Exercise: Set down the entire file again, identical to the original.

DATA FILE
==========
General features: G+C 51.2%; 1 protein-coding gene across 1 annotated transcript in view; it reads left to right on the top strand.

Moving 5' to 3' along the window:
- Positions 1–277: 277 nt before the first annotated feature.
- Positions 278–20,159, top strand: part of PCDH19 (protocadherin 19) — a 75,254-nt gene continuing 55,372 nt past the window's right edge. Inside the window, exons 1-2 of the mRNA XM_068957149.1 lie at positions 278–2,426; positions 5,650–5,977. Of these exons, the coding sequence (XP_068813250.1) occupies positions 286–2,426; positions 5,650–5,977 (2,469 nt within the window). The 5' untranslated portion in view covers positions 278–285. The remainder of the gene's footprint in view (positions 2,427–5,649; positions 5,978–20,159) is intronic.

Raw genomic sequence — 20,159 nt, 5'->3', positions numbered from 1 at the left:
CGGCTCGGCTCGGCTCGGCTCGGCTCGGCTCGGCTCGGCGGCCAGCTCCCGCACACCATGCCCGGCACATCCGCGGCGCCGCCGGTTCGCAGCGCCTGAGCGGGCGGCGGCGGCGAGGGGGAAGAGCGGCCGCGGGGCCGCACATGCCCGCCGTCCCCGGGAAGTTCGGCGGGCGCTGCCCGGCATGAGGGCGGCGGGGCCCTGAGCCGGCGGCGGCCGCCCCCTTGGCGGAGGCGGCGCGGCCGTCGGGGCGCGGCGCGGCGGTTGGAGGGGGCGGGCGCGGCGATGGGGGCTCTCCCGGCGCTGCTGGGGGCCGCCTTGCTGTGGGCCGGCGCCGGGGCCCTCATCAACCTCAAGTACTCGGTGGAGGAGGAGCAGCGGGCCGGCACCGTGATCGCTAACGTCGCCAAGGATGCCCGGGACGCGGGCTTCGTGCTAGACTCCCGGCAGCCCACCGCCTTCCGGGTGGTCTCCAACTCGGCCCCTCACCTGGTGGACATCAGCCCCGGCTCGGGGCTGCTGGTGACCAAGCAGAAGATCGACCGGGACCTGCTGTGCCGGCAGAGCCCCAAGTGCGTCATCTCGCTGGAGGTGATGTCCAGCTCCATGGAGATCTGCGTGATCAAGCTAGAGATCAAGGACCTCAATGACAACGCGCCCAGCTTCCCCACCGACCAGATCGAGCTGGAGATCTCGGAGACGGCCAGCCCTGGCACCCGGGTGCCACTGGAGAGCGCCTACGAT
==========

General features: G+C 51.2%; 1 protein-coding gene across 1 annotated transcript in view; it reads left to right on the top strand.

Moving 5' to 3' along the window:
- Positions 1–277: 277 nt before the first annotated feature.
- Positions 278–20,159, top strand: part of PCDH19 (protocadherin 19) — a 75,254-nt gene continuing 55,372 nt past the window's right edge. Inside the window, exons 1-2 of the mRNA XM_068957149.1 lie at positions 278–2,426; positions 5,650–5,977. Of these exons, the coding sequence (XP_068813250.1) occupies positions 286–2,426; positions 5,650–5,977 (2,469 nt within the window). The 5' untranslated portion in view covers positions 278–285. The remainder of the gene's footprint in view (positions 2,427–5,649; positions 5,978–20,159) is intronic.

Raw genomic sequence — 20,159 nt, 5'->3', positions numbered from 1 at the left:
CGGCTCGGCTCGGCTCGGCTCGGCTCGGCTCGGCTCGGCGGCCAGCTCCCGCACACCATGCCCGGCACATCCGCGGCGCCGCCGGTTCGCAGCGCCTGAGCGGGCGGCGGCGGCGAGGGGGAAGAGCGGCCGCGGGGCCGCACATGCCCGCCGTCCCCGGGAAGTTCGGCGGGCGCTGCCCGGCATGAGGGCGGCGGGGCCCTGAGCCGGCGGCGGCCGCCCCCTTGGCGGAGGCGGCGCGGCCGTCGGGGCGCGGCGCGGCGGTTGGAGGGGGCGGGCGCGGCGATGGGGGCTCTCCCGGCGCTGCTGGGGGCCGCCTTGCTGTGGGCCGGCGCCGGGGCCCTCATCAACCTCAAGTACTCGGTGGAGGAGGAGCAGCGGGCCGGCACCGTGATCGCTAACGTCGCCAAGGATGCCCGGGACGCGGGCTTCGTGCTAGACTCCCGGCAGCCCACCGCCTTCCGGGTGGTCTCCAACTCGGCCCCTCACCTGGTGGACATCAGCCCCGGCTCGGGGCTGCTGGTGACCAAGCAGAAGATCGACCGGGACCTGCTGTGCCGGCAGAGCCCCAAGTGCGTCATCTCGCTGGAGGTGATGTCCAGCTCCATGGAGATCTGCGTGATCAAGCTAGAGATCAAGGACCTCAATGACAACGCGCCCAGCTTCCCCACCGACCAGATCGAGCTGGAGATCTCGGAGACGGCCAGCCCTGGCACCCGGGTGCCACTGGAGAGCGCCTACGAT